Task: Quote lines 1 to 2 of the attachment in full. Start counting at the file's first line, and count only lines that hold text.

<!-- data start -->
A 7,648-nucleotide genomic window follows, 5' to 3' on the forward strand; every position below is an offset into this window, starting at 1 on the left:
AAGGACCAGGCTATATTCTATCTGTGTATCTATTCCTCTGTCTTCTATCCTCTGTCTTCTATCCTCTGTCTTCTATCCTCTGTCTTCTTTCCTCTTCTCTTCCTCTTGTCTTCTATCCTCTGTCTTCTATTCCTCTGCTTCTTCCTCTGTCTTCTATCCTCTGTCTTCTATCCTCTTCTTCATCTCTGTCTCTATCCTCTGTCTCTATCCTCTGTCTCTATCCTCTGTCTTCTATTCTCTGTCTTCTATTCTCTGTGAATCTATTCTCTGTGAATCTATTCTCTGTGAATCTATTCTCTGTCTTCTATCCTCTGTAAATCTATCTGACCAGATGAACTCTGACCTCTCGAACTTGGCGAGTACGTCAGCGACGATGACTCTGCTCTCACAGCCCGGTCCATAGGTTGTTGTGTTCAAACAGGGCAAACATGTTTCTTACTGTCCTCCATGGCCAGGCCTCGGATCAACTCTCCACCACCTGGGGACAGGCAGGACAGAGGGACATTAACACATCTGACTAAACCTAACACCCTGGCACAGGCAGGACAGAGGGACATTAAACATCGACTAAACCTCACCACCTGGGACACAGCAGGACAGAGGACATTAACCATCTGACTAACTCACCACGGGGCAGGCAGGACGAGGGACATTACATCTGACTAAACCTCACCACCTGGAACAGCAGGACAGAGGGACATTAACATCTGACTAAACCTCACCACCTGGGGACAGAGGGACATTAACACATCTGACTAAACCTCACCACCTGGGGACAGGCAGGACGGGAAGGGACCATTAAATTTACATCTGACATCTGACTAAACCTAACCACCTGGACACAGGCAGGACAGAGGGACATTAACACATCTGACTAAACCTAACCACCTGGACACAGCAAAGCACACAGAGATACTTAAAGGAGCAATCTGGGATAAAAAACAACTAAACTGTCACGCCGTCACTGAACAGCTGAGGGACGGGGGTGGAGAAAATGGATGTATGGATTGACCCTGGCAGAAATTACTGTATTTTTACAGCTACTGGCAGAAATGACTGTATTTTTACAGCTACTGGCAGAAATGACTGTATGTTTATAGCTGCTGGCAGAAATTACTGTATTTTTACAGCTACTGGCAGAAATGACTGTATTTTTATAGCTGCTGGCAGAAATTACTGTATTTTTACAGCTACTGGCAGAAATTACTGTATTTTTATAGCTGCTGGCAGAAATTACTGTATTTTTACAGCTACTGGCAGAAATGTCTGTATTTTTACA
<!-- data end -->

A 7,648-nucleotide genomic window follows, 5' to 3' on the forward strand; every position below is an offset into this window, starting at 1 on the left:
AAGGACCAGGCTATATTCTATCTGTGTATCTATTCCTCTGTCTTCTATCCTCTGTCTTCTATCCTCTGTCTTCTATCCTCTGTCTTCTTTCCTCTTCTCTTCCTCTTGTCTTCTATCCTCTGTCTTCTATTCCTCTGCTTCTTCCTCTGTCTTCTATCCTCTGTCTTCTATCCTCTTCTTCATCTCTGTCTCTATCCTCTGTCTCTATCCTCTGTCTCTATCCTCTGTCTTCTATTCTCTGTCTTCTATTCTCTGTGAATCTATTCTCTGTGAATCTATTCTCTGTGAATCTATTCTCTGTCTTCTATCCTCTGTAAATCTATCTGACCAGATGAACTCTGACCTCTCGAACTTGGCGAGTACGTCAGCGACGATGACTCTGCTCTCACAGCCCGGTCCATAGGTTGTTGTGTTCAAACAGGGCAAACATGTTTCTTACTGTCCTCCATGGCCAGGCCTCGGATCAACTCTCCACCACCTGGGGACAGGCAGGACAGAGGGACATTAACACATCTGACTAAACCTAACACCCTGGCACAGGCAGGACAGAGGGACATTAAACATCGACTAAACCTCACCACCTGGGACACAGCAGGACAGAGGACATTAACCATCTGACTAACTCACCACGGGGCAGGCAGGACGAGGGACATTACATCTGACTAAACCTCACCACCTGGAACAGCAGGACAGAGGGACATTAACATCTGACTAAACCTCACCACCTGGGGACAGAGGGACATTAACACATCTGACTAAACCTCACCACCTGGGGACAGGCAGGACGGGAAGGGACCATTAAATTTACATCTGACATCTGACTAAACCTAACCACCTGGACACAGGCAGGACAGAGGGACATTAACACATCTGACTAAACCTAACCACCTGGACACAGCAAAGCACACAGAGATACTTAAAGGAGCAATCTGGGATAAAAAACAACTAAACTGTCACGCCGTCACTGAACAGCTGAGGGACGGGGGTGGAGAAAATGGATGTATGGATTGACCCTGGCAGAAATTACTGTATTTTTACAGCTACTGGCAGAAATGACTGTATTTTTACAGCTACTGGCAGAAATGACTGTATGTTTATAGCTGCTGGCAGAAATTACTGTATTTTTACAGCTACTGGCAGAAATGACTGTATTTTTATAGCTGCTGGCAGAAATTACTGTATTTTTACAGCTACTGGCAGAAATTACTGTATTTTTATAGCTGCTGGCAGAAATTACTGTATTTTTACAGCTACTGGCAGAAATGTCTGTATTTTTACA